Patriot Viper Elite PC4-24000 2x8GB Review (Page 2 of 10)

Page 2 - A Closer Look, Test System

The Patriot Viper Elite PC4-24000 2x8GB, being a part of the latest performance DDR4 line from the company, utilizes a set of medium profile heatspreaders. It is designed to draw attention with its red, silver, and black color scheme, and styled with a more contemporary appearance than the Viper 4 series. The Viper Elite's aluminum pieces are distinctively shaped and molded to give it a little more visual flare and complexity. Aluminum is lightweight, and serves as a decent heat conductor, while the ventilated heatsink design improves air ventilation for faster heat dissipation (Although it is probably more for style in this particular application). The Viper Elite is only about one centimeter taller than modules with no heatspreaders at all. This is useful for systems equipped with side mounted CPU heatsink fans adjacent to the memory slots, as it can piggy-back off the generated airflow. Since the heatspreader height is relatively moderate, it is still entirely possible for the Viper Elite to fit under a well-designed cooler with sufficient clearance room. Whether you like to call it marketing gimmick or whatnot, it is almost impossible nowadays to find performance memory without any form of a heatspreader attached, haha. They do undeniably serve a purpose in dissipating heat, but for most memory modules, unless run at a voltage significantly over designed voltages -- which you will not, special thanks to integrated memory controllers on Intel processors -- this feature is certainly not a requirement. But I will admit they look pretty cool in any windowed chassis.

The heatspreader design of the Patriot Viper Elite modules is asymmetrical when looked at straight on, but symmetrical between sides, which is fairly logical, because memory can be installed in different directions, depending on your motherboard manufacturer. Besides functional purposes, it also improves the look. The Viper branding is printed boldly onto the left side of each module, with the logo on a distinct red metal triangle on the right. Interestingly, Patriot's logo is not permanently etched anywhere at all, kind of like how Kingston works with their HyperX brand. A specification label is found on the other side. It lists the model number (PVE416G300C6KRD), bandwidth, CAS latency, and the kit's memory capacity. The Patriot Viper Elite PC4-24000 2x8GB's voltage and manufacturing location is not listed.

As you can see more clearly in our photo above, the Patriot Viper Elite PC4-24000 2x8GB has a very nice black PCB. Meanwhile, its heatspreader on top is composed of two separate pieces. The heatspreaders are held to the module itself by a strip of thermally conductive adhesive, and are not physically locked together. The adhesive force between the two heatspreaders and memory ICs is pretty strong as always from the company, so if you ever do take them off, keep your hair dryer around.

From our above photo, it should also be clearer on how the heatspreaders are designed. After removing the strip at the top, the heatspreaders are bent along the edge at the top, and are mirror images of each other. Since the pieces are made from thin aluminum -- but thick enough to resist easy bending, so it feels solid in the hand -- it does not hold a lot of heat, therefore dissipating the heat energy relatively quickly into the surrounding environment. In the end, if you are going to be pushing your system to the limits with high memory voltages, the heatspreaders may be beneficial to improve system stability and overclocking potential (But you probably will not, thanks to Intel as aforementioned). On the other hand, you may need to remove them if it does not clear your processor heatsink, the fact that the RAM will function just fine without the heatspreaders is something to keep in mind.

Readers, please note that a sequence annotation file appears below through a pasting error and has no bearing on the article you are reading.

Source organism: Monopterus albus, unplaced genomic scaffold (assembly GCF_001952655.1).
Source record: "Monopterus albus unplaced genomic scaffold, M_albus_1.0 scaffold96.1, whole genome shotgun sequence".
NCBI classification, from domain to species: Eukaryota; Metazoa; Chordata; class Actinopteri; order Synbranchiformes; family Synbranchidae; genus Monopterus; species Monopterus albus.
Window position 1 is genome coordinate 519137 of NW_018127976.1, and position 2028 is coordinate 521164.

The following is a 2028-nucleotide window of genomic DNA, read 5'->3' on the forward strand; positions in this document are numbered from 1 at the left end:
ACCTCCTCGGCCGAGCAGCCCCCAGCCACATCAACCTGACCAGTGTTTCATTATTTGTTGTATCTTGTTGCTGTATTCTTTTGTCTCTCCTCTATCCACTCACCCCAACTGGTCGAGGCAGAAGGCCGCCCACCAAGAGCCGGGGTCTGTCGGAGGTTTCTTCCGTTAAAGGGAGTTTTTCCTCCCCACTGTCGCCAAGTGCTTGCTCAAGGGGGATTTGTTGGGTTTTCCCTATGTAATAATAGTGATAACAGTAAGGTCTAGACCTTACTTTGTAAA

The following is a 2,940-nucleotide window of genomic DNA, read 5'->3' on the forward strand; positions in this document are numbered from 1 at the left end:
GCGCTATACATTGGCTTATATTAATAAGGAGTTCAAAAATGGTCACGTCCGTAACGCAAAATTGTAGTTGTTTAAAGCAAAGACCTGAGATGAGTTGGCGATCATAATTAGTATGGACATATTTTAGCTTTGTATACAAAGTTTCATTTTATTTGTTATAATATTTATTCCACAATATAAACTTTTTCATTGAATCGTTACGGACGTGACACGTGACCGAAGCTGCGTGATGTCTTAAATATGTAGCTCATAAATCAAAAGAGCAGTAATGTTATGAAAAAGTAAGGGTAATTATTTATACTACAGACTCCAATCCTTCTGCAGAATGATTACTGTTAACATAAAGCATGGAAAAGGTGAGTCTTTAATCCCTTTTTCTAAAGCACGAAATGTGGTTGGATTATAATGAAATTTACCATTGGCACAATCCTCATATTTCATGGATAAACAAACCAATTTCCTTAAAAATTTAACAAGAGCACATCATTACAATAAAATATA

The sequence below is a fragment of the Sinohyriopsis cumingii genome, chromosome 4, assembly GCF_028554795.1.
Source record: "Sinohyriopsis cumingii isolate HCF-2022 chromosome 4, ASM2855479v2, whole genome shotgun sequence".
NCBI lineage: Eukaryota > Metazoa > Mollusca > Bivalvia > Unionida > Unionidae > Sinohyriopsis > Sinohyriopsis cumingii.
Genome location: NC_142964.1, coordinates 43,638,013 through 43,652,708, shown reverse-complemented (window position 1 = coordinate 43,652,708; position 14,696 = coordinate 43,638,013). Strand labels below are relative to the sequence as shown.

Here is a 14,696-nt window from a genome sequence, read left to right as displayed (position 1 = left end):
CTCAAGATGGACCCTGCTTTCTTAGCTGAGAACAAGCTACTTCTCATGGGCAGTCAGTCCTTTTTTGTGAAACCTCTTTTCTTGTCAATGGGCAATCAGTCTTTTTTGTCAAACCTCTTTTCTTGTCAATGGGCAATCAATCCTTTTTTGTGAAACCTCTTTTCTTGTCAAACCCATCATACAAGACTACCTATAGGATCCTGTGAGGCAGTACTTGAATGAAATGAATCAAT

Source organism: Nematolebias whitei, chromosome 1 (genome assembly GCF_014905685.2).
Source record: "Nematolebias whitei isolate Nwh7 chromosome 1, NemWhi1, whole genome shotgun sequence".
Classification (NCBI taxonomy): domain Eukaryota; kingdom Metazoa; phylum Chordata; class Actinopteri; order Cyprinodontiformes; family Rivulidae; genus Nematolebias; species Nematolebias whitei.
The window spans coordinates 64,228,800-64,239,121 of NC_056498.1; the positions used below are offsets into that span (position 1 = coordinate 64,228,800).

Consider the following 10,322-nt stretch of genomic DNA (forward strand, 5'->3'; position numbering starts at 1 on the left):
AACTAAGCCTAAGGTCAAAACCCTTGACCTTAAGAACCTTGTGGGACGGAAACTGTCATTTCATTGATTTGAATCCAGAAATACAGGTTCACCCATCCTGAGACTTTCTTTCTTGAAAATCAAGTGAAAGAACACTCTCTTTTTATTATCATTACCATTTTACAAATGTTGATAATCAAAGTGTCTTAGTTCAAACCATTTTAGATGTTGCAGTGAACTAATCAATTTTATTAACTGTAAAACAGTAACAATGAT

A closer look at the memory chips on the Patriot Viper Elite PC4-24000 2x8GB dual channel memory kit. The photo above is not quite clear, but it says "K4A8G085WB" on each IC. These are Samsung manufactured chips, with eight 1GB chips on one side only for a total of 8GB on each DIMM. They are similar to the ones found in the Patriot Viper 4 PC4-22400 2x8GB I reviewed last year. As mentioned on the previous page, these RAM modules run at a frequency of DDR4-3000 with 16-16-16-36 latencies. They operate at a stock voltage of 1.35V, which is right at the Core i3/i5/i7 maximum safe limit of 1.35V. Here is a table of specifications for the ICs, as obtained from Samsung's website:

Production Status: Mass Production
Density: 8Gb
Organization: 1Gx8
Voltage: 1.2V
Speed: PB, RC
Power: C, I
Bank & Interface: 16B/POD
Package: 78FBGA

Our test configuration as follows:

CPU: Intel Core i7-6700K @ 4.60GHz
CPU Cooling: Noctua NH-D15 (Single fan)
Motherboard: Gigabyte GA-Z170X-UD5
Graphics: Gigabyte G1 Gaming GeForce GTX 970 4GB
Chassis: In Win 805
Storage: OCZ RevoDrive 350 480GB; Kingston HyperX Predator PCIe 480GB; SanDisk Extreme PRO 480GB
Power: Seasonic Platinum 1000W
Sound: Auzentech X-Fi HomeTheater HD
Operating System: Microsoft Windows 10 Pro

Compared Hardware:
- Patriot Viper Elite PC4-24000 2x8GB @ DDR4-3000 16-16-16-36
- G.Skill Ripjaws V F4-2400C15D-32GVR 2x16GB @ DDR4-2400 15-15-15-35
- Kingston HyperX Fury HX426C15FBK4/32 4x8GB @ DDR4-2666 15-17-17-35

Page Index
1. Introduction, Packaging, Specifications
2. A Closer Look, Test System
3. Benchmark: AIDA64 CPU
4. Benchmark: AIDA64 FPU
5. Benchmark: AIDA64 Memory
6. Benchmark: PCMark 8
7. Benchmark: 3DMark
8. Benchmark: PassMark PerformanceTest 8.0
9. Benchmark: SuperPI 1M, Cinebench R15
10. Overclocking and Conclusion